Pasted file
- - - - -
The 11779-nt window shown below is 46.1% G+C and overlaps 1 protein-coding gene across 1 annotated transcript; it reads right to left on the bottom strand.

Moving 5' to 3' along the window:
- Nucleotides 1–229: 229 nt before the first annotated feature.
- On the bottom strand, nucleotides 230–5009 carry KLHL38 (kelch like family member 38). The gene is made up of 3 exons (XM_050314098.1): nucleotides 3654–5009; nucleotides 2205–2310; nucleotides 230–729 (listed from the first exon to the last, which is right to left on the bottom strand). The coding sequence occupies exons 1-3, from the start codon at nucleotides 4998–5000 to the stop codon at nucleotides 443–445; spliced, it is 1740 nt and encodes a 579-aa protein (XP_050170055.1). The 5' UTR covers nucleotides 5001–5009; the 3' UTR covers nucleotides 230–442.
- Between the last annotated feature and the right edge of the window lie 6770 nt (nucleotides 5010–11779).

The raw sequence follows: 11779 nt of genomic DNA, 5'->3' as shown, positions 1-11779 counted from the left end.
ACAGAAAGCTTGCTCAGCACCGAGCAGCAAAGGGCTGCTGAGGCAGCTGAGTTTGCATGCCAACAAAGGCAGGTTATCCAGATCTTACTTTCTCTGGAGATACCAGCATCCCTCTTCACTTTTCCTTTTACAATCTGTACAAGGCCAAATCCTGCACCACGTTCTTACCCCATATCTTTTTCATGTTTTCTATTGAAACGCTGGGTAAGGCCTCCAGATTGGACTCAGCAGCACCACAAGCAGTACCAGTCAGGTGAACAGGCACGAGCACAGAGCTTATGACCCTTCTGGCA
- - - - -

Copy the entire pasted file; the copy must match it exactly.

The 11779-nt window shown below is 46.1% G+C and overlaps 1 protein-coding gene across 1 annotated transcript; it reads right to left on the bottom strand.

Moving 5' to 3' along the window:
- Nucleotides 1–229: 229 nt before the first annotated feature.
- On the bottom strand, nucleotides 230–5009 carry KLHL38 (kelch like family member 38). The gene is made up of 3 exons (XM_050314098.1): nucleotides 3654–5009; nucleotides 2205–2310; nucleotides 230–729 (listed from the first exon to the last, which is right to left on the bottom strand). The coding sequence occupies exons 1-3, from the start codon at nucleotides 4998–5000 to the stop codon at nucleotides 443–445; spliced, it is 1740 nt and encodes a 579-aa protein (XP_050170055.1). The 5' UTR covers nucleotides 5001–5009; the 3' UTR covers nucleotides 230–442.
- Between the last annotated feature and the right edge of the window lie 6770 nt (nucleotides 5010–11779).

The raw sequence follows: 11779 nt of genomic DNA, 5'->3' as shown, positions 1-11779 counted from the left end.
ACAGAAAGCTTGCTCAGCACCGAGCAGCAAAGGGCTGCTGAGGCAGCTGAGTTTGCATGCCAACAAAGGCAGGTTATCCAGATCTTACTTTCTCTGGAGATACCAGCATCCCTCTTCACTTTTCCTTTTACAATCTGTACAAGGCCAAATCCTGCACCACGTTCTTACCCCATATCTTTTTCATGTTTTCTATTGAAACGCTGGGTAAGGCCTCCAGATTGGACTCAGCAGCACCACAAGCAGTACCAGTCAGGTGAACAGGCACGAGCACAGAGCTTATGACCCTTCTGGCA